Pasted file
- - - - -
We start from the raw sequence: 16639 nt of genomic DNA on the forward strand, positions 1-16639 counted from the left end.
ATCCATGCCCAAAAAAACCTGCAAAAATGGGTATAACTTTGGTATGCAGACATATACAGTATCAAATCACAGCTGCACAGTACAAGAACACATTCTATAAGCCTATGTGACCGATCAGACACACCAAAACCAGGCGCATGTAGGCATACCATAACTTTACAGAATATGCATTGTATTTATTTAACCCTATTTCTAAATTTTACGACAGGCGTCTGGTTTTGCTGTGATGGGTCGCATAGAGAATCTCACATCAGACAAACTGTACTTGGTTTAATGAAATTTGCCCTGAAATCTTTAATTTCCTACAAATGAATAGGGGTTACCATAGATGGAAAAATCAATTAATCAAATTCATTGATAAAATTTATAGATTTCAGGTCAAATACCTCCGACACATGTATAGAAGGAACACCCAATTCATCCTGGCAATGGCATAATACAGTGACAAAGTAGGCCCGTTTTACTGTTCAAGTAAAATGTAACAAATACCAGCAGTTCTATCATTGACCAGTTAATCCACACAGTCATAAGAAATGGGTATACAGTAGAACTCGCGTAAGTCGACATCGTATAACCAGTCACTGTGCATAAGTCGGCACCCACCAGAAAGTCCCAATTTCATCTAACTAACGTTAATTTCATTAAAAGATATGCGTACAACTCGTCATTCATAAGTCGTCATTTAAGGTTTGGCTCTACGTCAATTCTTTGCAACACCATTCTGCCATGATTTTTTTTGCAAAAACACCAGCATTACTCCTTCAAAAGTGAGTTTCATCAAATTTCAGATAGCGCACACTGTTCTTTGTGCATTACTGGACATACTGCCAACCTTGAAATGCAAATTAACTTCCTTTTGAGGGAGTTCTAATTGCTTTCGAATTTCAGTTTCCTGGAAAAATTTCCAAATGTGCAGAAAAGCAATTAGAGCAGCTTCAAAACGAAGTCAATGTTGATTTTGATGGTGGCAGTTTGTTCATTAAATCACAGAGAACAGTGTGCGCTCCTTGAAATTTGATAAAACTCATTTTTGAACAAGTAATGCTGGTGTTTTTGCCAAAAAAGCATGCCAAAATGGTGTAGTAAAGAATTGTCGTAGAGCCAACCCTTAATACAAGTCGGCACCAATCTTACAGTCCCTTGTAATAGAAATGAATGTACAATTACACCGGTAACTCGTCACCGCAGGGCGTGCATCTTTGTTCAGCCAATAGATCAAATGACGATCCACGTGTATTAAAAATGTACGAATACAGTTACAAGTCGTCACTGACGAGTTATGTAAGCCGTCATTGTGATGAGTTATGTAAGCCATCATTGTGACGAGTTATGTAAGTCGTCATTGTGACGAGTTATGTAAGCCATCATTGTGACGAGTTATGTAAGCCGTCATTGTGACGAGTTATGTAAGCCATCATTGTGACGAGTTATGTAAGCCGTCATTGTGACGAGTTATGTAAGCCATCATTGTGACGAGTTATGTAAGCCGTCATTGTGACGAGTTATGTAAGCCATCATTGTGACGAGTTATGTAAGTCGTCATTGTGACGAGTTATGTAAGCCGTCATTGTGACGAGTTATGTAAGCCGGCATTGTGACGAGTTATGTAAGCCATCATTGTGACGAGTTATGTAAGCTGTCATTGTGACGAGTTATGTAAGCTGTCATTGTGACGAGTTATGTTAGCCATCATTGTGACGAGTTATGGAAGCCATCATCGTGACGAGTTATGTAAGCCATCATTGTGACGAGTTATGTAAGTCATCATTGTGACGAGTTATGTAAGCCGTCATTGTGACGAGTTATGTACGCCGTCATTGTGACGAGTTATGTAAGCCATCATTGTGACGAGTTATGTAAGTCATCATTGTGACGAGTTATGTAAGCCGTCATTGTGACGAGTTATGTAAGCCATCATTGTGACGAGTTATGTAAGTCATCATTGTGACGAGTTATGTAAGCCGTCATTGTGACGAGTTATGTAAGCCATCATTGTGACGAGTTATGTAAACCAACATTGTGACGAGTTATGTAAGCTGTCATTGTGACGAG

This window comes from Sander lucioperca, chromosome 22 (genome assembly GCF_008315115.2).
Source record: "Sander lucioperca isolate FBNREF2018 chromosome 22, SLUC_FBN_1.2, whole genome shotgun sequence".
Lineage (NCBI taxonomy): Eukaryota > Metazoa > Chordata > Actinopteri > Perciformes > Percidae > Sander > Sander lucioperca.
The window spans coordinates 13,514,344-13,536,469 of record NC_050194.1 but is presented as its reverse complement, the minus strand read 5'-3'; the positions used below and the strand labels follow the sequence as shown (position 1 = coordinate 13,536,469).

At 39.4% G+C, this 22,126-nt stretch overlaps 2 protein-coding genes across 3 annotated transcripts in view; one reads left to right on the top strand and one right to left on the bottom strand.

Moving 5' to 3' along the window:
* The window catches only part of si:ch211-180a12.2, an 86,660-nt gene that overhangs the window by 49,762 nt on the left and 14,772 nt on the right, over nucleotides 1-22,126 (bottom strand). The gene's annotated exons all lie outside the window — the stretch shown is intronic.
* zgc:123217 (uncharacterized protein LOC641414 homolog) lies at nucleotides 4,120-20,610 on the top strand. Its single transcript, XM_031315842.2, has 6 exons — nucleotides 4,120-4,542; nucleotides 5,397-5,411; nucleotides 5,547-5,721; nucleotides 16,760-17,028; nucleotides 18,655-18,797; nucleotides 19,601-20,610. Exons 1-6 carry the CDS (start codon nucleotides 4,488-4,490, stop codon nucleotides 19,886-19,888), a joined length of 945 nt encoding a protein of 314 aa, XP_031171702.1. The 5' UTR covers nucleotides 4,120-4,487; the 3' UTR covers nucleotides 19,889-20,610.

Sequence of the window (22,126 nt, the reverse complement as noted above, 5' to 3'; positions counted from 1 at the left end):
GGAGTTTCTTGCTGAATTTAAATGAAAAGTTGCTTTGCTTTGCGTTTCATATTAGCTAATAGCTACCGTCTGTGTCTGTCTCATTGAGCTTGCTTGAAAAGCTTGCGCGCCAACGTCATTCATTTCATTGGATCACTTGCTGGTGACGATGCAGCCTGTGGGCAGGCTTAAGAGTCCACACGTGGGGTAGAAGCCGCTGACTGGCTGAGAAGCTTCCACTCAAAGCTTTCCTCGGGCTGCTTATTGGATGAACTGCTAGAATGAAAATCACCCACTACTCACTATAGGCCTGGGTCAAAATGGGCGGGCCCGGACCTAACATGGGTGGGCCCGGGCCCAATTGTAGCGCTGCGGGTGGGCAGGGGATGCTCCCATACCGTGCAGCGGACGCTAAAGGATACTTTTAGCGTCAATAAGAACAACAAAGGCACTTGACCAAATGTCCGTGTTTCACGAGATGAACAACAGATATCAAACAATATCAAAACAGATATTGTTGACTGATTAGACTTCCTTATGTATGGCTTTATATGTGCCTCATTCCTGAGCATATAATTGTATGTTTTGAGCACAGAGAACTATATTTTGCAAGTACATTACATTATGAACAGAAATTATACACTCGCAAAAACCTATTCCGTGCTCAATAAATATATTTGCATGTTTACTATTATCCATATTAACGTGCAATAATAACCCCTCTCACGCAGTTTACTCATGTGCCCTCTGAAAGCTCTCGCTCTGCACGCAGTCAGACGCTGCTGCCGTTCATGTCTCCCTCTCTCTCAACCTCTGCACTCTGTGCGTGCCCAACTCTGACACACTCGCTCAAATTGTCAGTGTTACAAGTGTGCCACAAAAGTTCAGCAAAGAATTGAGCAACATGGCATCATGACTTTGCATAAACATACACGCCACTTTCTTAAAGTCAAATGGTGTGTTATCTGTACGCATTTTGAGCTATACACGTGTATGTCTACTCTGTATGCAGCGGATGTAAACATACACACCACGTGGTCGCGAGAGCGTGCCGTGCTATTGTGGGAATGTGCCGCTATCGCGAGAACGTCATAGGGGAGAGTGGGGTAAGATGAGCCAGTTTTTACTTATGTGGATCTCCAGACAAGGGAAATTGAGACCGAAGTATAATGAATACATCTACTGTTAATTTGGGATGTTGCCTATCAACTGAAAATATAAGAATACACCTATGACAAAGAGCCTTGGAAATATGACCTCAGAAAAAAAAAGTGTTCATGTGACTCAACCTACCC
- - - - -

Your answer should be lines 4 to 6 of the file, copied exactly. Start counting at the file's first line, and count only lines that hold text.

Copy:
Source record: "Sander lucioperca isolate FBNREF2018 chromosome 22, SLUC_FBN_1.2, whole genome shotgun sequence".
Lineage (NCBI taxonomy): Eukaryota > Metazoa > Chordata > Actinopteri > Perciformes > Percidae > Sander > Sander lucioperca.
The window spans coordinates 13,514,344-13,536,469 of record NC_050194.1 but is presented as its reverse complement, the minus strand read 5'-3'; the positions used below and the strand labels follow the sequence as shown (position 1 = coordinate 13,536,469).